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Fruit trees: Mandarins, Mandaranci, ...

Fruit trees: Mandarins, Mandaranci, ...

The term Mandarin is used to designate a heterogeneous group of citrus fruits of great economic importance (worldwide, second only to orange). There are several schools of thought regarding their botanical classification.

Mandarin King (Citrus nobilis - Citrus deliciosa)

The Mandarin King (Citrus nobilis - Citrus deliciosa), of Chinese origin, was brought to Europe in the early nineteenth century. it seems to be a hybrid between Citrus reticulata (mandarancio) and Citrus sinensis (sweet orange).
and a robust plant with expanded foliage, up to 4.5 m high. Thorns are present only on suckers. The leaves, from ovate-oblong to ovate-lanceolate, have petioles with thin fins. The flowers are small, white, fragrant and individual. The fruits are medium in size, globular and depressed at the poles, with thin skin not adhering to the pulp; the latter is orange, aromatic and juicy and rich in seeds (although apyrene varieties have been selected).
The Avana variety is very widespread, from which numerous selections have been obtained such as Havana apirena and Tardivo di Ciaculli. Many varieties are used for ornamental purposes due to the long permanence of the fruits on the plant.

Cleopatra Mandarin (Citrus reshni)

The Cleopatra Mandarin (Citrus reshni), originally from India, forms plants with a compact and rounded habit. The leaves are small, narrow, dark green. The flowers are small and white and the fruits, globular and depressed at the poles, are similar to clementines; the peel is orange in color, slightly adherent to the pulp, which has a pleasant taste and is rich in seeds. It resists cold well and is used as a rootstock. Also used as an ornamental plant for the long persistence of the fruit.

Mandarin orange (Citrus reticulata - Citrus clementina)

The origins of the Mandarancio are uncertain: according to some scholars it is a very ancient species native to China and more generally to the Far East; others consider it a hybrid between mandarin and larancio (sweet or bitter), still others a hybrid between mandarin and chinotto.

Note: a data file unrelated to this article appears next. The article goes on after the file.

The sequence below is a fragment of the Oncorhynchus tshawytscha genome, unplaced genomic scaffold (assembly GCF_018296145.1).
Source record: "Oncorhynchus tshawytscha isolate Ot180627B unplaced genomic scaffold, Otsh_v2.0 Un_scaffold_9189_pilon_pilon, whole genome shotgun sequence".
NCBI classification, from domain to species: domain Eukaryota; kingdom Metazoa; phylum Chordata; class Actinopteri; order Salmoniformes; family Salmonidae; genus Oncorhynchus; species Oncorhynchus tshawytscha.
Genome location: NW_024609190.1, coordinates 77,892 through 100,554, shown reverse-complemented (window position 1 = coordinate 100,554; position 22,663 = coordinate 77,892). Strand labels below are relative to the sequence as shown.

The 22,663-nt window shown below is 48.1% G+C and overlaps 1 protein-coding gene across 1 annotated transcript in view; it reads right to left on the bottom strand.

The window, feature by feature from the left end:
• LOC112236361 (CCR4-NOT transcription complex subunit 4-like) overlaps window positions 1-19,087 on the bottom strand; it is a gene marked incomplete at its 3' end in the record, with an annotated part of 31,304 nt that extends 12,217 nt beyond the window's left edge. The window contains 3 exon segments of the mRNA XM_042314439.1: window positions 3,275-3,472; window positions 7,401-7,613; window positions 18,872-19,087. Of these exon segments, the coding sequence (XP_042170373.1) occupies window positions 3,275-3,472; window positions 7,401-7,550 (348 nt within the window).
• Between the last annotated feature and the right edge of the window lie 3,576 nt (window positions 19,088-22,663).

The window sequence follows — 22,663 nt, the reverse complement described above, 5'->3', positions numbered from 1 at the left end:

Small tree, sometimes with thorny branches, with rounded crown, symmetrical and open. The leaves are lanceolate, bright green, with slightly winged petiole. The flowers are single or gathered in small inflorescences, very fragrant. The orange fruits have an easy-to-remove orange peel and a sweet pulp, rich in juice, with small and pointed seeds (today there are many apyrene varieties). Numerous varieties, from the group of the classic clementines (name that derives from that of the missionary friar, Clemente Rodier, who cultivated them in Algeria) to that of the Satsuma, obtained in Japan more than four centuries ago.
Their ripening is earlier than tangerines and they are more resistant to cold.
The best known varieties of clementines are Monreal, Di Nules, Oroval and Tardivo.
It is grafted on franc of the same or similar species, but Cleopatra Mandarin (Citrus reshni) is also used. Not ripening after harvest, they must be picked at the desired stage of ripeness.


Mandarin orange (Citrus reticulata - Citrus clementina)

Mandarancio leaves - Citrus reticulata - Citrus clementina (website photo)

Mandarin Satsuma (Citrus unshiu)

As said, the Satsuma Mandarin is originally from Japan (more than four centuries ago). In Italy it was brought in the late nineteenth century.
Medium-small plant, generally with an expanded habit. Large, dark green leaves, elliptical and with pointed apex. The flowers, single or in groups, white, appear in spring. The fruits are medium, globular and depressed at the poles, orange in color, have a thin skin, easy to remove; the pulp is juicy and generally seedless. The fruits are ripe when they have not yet reached the complete coloration of the skin. It resists cold enough and is appreciated as an ornamental plant for the long persistence of the fruit. They are grafted onto trifoliate orange.

Tangerine mandarin (Citrus tangerina) and Tangor

Tangerine Mandarin belongs to the very heterogeneous group of Tangerines. Tanaka considers it a species in its own right, others a cultivation (Dancy) of the tangerines.

Cultivation techniques


Video: How to plant citrus: The Ian Tolley Way (October 2021).